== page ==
The Independent reports that the UK 2017 budget includes a proposed tax hike of up to 800% on roof-top solar microgenerators, costing users hundreds or even thousands of pounds.
The tax targets users who install and consume the energy of their own solar panels, which will severely disincentivize any further installations. With solar and wind energy becoming ever-cheaper, this move is a step backward, not only for those who wish to transition away from fossil fuel consumption but also for those who wish to pursue cheaper energy solutions. It's a confusing step for a number of reasons.
The Rise of Solar
This decision to punish future users of solar energy is a bit baffling considering consumer trends. 2016, in fact, was a record-breaking year for solar installation.
Image courtesy of SEIA.
In California, installation of solar panels has surged in the wake of the SA blackouts. The price of solar energy is also set to drop further in 2018 in India with capacity for solar energy increasing three-fold in the last three years.
Elon Musk made the headlines yet again by powering the entire island of T'au using exclusively solar energy in partnership with SolarCity. Musk is additionally investing in a massive solar farm and solar battery factory on the Hawaiian island Kauai in order to help the island transition from its current energy sources, which are 56% fossil fuel-based.
Combined with these business-backed deals is the development of Project Sunroof, a tool from Google created to calculate the amount of sunlight a given area in the US stands to receive. According to the tool, almost 80% of rooftops receive enough sunlight for solar panels.
Despite that the popularity of the solar industry is heavily dependent on net metering (which can be taken away without much ceremony), it's still drawing investors and, of course, researchers.
Advancements in Solar: LEDs that Emit and Absorb Light
Solar trends are not simply restricted to the consumer side—new innovations in double-heterojunction nanorods are poised to dramatically increase the capacity for relying upon solar energy. Although there has long been a body of work on double-heterojunction nanorods, recently researchers in South Korea and the USA have recently made great advances in real-world applications for them, including making solar energy a more practical option.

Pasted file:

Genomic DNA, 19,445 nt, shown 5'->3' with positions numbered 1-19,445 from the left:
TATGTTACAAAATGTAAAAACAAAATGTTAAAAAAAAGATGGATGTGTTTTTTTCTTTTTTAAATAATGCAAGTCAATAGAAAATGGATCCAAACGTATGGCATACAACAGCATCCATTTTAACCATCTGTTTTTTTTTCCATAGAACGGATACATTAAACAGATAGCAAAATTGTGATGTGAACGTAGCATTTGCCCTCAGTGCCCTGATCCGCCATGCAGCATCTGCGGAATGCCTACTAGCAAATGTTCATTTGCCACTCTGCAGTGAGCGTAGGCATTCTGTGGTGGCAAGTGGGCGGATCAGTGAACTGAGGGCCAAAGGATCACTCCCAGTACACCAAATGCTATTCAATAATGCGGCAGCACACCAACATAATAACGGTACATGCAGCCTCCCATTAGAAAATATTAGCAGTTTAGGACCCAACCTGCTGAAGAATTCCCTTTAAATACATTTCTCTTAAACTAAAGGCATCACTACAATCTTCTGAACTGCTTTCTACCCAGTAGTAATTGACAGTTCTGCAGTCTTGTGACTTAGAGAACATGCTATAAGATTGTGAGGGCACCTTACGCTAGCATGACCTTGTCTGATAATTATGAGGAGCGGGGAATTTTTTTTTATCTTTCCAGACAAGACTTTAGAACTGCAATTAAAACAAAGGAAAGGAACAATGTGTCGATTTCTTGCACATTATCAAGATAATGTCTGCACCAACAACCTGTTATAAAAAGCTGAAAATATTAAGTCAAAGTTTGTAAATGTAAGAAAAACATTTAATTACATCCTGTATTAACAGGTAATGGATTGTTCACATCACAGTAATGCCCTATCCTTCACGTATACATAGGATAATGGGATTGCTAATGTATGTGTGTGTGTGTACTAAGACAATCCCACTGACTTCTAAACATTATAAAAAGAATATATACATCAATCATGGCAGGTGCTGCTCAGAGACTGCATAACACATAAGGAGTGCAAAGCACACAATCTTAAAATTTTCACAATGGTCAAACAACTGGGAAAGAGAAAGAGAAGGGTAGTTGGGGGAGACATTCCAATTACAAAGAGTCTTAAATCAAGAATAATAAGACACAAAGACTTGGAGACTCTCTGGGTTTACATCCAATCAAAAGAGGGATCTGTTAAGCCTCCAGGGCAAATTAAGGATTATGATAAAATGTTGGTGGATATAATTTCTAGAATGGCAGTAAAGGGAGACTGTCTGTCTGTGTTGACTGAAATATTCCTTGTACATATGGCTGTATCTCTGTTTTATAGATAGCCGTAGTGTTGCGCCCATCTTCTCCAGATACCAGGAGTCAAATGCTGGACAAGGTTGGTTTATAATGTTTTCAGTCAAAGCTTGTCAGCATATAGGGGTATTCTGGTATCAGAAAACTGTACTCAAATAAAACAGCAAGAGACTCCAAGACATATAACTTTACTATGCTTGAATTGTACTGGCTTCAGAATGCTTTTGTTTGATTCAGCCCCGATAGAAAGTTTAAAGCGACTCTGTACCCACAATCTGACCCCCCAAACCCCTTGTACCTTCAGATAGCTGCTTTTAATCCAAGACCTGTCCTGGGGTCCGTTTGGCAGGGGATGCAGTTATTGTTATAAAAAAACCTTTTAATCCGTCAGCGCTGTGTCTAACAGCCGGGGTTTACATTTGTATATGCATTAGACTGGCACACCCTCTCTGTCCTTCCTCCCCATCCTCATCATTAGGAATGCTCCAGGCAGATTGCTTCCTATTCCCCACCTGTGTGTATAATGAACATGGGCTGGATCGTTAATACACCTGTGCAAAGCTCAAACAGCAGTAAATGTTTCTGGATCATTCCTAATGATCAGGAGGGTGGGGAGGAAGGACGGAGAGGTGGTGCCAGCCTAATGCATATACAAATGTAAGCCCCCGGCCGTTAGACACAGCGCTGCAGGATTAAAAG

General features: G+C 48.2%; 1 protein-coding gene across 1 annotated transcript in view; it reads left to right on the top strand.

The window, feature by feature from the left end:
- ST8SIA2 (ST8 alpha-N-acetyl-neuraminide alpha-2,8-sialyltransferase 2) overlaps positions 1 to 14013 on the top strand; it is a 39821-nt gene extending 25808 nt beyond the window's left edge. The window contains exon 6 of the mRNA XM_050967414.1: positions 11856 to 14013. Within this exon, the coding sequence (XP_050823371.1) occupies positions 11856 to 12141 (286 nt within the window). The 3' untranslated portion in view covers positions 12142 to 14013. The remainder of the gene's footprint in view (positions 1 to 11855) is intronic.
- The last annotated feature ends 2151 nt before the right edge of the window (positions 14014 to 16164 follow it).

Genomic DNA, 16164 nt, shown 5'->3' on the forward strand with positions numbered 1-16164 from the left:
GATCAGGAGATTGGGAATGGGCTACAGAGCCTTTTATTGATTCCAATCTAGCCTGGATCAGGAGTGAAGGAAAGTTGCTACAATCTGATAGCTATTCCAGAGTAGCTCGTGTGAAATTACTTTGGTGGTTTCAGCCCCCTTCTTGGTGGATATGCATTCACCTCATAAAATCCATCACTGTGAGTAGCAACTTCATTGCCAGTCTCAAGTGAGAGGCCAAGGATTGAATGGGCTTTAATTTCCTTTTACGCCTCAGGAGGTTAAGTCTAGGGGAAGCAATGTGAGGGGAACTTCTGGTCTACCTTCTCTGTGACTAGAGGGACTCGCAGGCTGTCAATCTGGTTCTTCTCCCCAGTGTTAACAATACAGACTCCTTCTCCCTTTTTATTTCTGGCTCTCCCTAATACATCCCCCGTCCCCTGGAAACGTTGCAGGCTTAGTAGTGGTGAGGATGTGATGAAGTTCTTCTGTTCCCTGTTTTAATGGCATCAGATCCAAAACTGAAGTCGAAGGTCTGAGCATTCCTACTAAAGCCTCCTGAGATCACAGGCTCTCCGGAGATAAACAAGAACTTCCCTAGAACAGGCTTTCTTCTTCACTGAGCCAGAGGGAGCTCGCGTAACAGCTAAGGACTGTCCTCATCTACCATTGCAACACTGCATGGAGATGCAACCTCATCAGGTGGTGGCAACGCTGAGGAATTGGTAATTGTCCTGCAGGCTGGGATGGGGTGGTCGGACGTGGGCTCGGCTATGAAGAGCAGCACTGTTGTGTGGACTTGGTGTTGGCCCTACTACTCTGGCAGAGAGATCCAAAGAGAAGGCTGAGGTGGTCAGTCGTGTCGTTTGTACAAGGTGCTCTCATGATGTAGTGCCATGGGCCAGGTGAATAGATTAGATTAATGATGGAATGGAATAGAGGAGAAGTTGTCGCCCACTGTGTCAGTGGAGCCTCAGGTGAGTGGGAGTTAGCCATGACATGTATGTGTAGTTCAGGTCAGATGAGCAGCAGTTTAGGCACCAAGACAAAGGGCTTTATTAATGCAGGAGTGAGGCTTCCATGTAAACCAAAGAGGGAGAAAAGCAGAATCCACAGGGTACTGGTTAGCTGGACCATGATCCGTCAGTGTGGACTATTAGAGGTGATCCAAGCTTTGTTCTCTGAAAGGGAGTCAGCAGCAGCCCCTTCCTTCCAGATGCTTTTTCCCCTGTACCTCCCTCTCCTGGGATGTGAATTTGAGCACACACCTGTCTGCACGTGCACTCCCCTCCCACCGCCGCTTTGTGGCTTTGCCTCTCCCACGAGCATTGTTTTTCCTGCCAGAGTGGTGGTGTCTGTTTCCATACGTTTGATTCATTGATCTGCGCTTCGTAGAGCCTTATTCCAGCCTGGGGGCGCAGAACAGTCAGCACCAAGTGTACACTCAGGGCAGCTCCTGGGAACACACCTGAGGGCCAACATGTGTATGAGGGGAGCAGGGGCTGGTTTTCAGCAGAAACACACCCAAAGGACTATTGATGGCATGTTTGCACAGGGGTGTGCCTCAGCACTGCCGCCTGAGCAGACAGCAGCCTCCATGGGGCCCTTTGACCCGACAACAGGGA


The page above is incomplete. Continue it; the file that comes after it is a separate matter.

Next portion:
LEDs have become a familiar fixture, but they're getting a solar twist
Typical LEDs only permit current to flow in one direction when forward biased and only produce light (along with some heat). Alternatively, solar cells function by only collecting energy from light. Both use solid-state electronic principles, manipulating the flow of electrons through pn-junction materials.
The double-heterojunction nanorods are structured with materials that have properties which allow current flow in both directions, producing light, as well as absorbing light energy.
This is made possible via three different semiconductor materials: two type II bandgap materials with a smaller bandgap material in between (CdS, CdSe, and ZnSe), all suspended in a 5 nm colloidal nanorod. The type II bandgap materials dictate how electrons will flow through the intermediate material, which emits and absorbs light.
The nanorod does not emit and absorb light simultaneously. Rather, the current is switched back and forth between forward and reverse biasing at a rate quick enough to not be visibly detected.
Double-heterogeneous nanorods reacting to light. Image courtesy of the University of Illinois.
The nanorods have been found to have a high luminescence capability (approximately 80,000 cd/m2) with a low turn-on voltage of 1.7 V, but the energy absorption is still relatively small (1000 cd/m2) with a 2.5 V bias. The team believes that it is possible to improve on this capability.
The nanorods so far have only been tested in a fairly basic 10x10 pixel array, and only with red LEDs. However, the team responsible is now working towards expanding to green and blue LEDs as well.
Applications for the Solar Industry
The nanorods can also be used for pixel-by-pixel screen brightness adjustment. This means that if the screen is partially shadowed or sunlight is reflecting off of a corner of the screen, then the pixels can adjust as necessary to maintain more consistent visibility. It also means that such displays may use less power overall since each pixel is only illuminating as much as it needs to for a specific application.
There are also possibilities with interactive displays which can detect objects (for example, a hand) and respond accordingly. A touchless display or a light-sensitive display could have different practical or artistic uses.
As dazzling as these uses are, there are far more impactful applications, particularly for green energy.
When coupled with a capacitor, the nanorods are able to absorb ambient light and store it, bearing great significance for solar energy applications. This feature not only reduces the energy consumption of screens, making them self-sustaining, but also severely drops energy consumption.
Additionally, the ability to store energy would potentially turn screens into functioning solar panels, providing significant opportunities for "greenifying" urban areas filled with billboards.
This is simply one example of how innovations in one sector can be quickly and easily applied to filling the remaining gaps in green energy capacity.
Although there are challenges facing the solar industry, it's worthwhile to keep in mind that sustainable energy is on relatively stable footing. On its side are its broad market appeal, its eager investors, and the rapid development of game-changing technologies. With continued public support, solar may enjoy an even stronger 2017.